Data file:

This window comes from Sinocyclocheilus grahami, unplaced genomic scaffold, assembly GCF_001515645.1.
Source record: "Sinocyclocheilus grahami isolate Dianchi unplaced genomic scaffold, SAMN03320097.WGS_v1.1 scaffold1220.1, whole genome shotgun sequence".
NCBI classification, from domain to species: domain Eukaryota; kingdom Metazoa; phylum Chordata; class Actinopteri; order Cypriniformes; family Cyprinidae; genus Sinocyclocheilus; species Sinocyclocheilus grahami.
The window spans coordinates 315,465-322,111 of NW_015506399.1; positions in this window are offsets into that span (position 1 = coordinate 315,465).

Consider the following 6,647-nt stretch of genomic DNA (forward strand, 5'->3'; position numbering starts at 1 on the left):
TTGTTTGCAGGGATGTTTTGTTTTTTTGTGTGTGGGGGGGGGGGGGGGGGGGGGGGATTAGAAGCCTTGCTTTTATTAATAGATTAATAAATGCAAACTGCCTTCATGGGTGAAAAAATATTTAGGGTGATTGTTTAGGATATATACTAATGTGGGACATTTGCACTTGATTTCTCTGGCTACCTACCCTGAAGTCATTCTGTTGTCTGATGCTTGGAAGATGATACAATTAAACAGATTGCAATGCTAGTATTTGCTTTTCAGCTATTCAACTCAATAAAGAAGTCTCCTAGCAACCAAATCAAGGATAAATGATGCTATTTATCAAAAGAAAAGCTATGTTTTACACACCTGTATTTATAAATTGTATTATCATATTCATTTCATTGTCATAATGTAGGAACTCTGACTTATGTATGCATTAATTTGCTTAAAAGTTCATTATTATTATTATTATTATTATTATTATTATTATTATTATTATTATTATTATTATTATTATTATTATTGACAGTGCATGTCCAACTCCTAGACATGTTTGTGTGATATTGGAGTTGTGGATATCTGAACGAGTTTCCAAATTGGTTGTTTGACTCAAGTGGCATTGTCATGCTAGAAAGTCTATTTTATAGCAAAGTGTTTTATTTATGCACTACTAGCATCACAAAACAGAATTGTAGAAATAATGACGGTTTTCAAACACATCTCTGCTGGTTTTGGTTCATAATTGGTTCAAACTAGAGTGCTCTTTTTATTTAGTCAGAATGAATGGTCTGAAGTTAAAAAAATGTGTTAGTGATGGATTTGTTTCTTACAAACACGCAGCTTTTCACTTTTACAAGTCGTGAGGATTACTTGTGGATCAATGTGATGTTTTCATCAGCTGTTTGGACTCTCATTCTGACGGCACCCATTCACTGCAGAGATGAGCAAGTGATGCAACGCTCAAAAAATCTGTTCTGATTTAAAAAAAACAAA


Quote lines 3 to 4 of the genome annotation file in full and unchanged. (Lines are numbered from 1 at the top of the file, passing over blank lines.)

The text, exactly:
NCBI classification, from domain to species: domain Eukaryota; kingdom Metazoa; phylum Chordata; class Actinopteri; order Cypriniformes; family Cyprinidae; genus Sinocyclocheilus; species Sinocyclocheilus grahami.
The window spans coordinates 315,465-322,111 of NW_015506399.1; positions in this window are offsets into that span (position 1 = coordinate 315,465).